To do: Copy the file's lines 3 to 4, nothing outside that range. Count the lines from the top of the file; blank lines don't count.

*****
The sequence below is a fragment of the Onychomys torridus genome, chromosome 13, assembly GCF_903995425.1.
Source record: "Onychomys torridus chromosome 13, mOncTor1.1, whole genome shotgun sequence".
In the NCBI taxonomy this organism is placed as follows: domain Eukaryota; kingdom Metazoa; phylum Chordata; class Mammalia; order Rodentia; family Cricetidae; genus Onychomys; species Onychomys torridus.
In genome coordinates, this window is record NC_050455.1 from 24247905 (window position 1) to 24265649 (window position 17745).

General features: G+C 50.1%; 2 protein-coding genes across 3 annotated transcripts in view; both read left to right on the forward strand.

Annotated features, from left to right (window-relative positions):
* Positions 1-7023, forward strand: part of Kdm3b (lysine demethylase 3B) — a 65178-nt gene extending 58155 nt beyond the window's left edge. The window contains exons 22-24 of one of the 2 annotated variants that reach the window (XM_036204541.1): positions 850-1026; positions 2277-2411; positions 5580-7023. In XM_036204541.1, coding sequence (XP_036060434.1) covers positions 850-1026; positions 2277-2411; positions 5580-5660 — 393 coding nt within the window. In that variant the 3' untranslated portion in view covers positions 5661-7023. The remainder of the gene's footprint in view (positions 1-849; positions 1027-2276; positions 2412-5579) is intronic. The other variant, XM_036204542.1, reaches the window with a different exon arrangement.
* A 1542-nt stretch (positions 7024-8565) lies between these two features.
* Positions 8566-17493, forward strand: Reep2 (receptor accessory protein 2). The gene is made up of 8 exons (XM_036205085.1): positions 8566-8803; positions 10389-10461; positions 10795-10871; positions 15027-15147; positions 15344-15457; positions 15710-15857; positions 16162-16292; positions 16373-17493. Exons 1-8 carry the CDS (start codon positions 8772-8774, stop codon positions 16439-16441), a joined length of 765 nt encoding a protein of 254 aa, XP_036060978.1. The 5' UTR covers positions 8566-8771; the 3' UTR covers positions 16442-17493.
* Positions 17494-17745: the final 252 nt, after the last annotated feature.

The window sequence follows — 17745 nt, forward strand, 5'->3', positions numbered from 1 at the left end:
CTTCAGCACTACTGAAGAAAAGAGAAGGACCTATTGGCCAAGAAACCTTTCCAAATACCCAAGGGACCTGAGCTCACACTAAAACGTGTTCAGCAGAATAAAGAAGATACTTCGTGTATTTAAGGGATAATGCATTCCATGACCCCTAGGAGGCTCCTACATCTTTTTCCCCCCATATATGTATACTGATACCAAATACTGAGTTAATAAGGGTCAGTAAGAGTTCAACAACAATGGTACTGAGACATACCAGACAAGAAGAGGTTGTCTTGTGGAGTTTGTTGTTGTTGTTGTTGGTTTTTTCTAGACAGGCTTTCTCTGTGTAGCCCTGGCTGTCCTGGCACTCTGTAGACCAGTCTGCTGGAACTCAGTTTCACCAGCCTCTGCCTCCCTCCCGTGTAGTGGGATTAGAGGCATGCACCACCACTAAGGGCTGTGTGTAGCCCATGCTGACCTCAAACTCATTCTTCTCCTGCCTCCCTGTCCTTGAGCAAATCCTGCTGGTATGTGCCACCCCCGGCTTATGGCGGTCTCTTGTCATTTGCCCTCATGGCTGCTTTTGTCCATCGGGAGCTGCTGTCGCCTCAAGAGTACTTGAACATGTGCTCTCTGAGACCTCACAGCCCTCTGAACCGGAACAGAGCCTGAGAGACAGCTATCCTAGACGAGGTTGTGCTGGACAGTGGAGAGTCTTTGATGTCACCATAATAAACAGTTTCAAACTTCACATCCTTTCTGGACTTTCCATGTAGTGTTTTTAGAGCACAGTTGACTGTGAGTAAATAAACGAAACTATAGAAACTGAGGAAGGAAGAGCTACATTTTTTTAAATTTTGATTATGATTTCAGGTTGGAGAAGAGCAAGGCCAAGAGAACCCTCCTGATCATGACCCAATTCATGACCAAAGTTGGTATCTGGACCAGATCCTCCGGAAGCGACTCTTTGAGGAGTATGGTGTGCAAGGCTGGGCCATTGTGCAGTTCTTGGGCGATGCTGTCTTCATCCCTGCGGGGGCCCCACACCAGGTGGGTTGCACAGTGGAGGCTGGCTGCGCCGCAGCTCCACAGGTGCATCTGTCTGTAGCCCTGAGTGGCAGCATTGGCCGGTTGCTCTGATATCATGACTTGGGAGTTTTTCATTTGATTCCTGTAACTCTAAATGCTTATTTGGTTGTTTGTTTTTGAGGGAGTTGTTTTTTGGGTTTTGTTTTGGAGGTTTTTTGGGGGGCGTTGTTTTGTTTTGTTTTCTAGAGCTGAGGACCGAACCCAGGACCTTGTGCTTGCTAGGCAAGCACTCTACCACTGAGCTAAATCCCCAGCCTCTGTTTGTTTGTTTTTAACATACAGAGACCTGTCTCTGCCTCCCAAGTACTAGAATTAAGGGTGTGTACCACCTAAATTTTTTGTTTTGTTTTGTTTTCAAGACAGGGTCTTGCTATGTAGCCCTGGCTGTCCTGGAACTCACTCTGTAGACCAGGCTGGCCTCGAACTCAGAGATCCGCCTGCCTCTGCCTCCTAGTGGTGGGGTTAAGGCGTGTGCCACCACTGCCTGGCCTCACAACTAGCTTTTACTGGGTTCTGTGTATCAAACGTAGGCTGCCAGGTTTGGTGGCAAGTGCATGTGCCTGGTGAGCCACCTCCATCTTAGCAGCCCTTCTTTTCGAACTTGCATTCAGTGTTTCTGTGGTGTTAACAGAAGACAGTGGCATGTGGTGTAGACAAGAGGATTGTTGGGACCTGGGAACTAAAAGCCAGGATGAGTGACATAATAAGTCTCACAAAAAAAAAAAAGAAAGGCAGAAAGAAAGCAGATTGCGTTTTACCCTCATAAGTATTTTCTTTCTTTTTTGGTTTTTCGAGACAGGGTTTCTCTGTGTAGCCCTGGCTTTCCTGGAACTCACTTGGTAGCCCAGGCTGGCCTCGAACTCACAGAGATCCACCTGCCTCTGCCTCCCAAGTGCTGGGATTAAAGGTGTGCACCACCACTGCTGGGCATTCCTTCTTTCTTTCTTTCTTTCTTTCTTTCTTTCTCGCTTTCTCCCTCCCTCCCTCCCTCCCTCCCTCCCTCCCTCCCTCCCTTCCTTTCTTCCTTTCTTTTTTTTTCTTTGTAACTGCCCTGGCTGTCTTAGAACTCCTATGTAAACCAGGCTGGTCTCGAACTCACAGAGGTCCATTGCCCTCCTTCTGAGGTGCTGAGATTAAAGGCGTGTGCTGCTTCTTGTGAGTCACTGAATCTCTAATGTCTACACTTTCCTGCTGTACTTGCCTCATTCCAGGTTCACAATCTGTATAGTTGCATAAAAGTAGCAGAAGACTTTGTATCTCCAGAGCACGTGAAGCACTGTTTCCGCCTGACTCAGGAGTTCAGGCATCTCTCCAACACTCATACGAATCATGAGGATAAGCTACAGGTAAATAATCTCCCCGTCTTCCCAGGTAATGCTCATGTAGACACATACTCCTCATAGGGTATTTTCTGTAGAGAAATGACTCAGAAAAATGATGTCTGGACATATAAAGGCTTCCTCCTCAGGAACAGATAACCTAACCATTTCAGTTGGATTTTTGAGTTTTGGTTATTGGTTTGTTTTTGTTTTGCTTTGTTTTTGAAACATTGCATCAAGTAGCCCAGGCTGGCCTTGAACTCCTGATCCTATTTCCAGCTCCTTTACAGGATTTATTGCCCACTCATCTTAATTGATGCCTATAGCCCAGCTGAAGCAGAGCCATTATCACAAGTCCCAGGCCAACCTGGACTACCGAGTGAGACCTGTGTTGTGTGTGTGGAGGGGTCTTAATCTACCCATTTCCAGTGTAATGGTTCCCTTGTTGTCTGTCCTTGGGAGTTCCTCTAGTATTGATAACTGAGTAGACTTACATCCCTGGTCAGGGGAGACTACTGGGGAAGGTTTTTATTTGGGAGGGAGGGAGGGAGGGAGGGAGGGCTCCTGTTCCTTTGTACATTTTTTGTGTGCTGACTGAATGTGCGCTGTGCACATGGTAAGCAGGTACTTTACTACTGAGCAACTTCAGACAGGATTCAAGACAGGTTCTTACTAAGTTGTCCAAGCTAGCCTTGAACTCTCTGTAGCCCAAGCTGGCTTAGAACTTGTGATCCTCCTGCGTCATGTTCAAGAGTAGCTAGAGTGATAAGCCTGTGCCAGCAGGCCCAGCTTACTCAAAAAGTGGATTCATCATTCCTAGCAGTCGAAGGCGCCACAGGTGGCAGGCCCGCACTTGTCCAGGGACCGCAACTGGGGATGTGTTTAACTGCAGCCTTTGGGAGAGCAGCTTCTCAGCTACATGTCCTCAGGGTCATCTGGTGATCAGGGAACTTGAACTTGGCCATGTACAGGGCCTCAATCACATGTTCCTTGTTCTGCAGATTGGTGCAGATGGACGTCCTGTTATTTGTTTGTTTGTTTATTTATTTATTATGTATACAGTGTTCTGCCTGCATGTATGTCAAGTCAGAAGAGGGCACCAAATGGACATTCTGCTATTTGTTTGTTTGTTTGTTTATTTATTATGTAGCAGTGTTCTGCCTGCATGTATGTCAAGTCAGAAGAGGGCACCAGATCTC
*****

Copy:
In the NCBI taxonomy this organism is placed as follows: domain Eukaryota; kingdom Metazoa; phylum Chordata; class Mammalia; order Rodentia; family Cricetidae; genus Onychomys; species Onychomys torridus.
In genome coordinates, this window is record NC_050455.1 from 24247905 (window position 1) to 24265649 (window position 17745).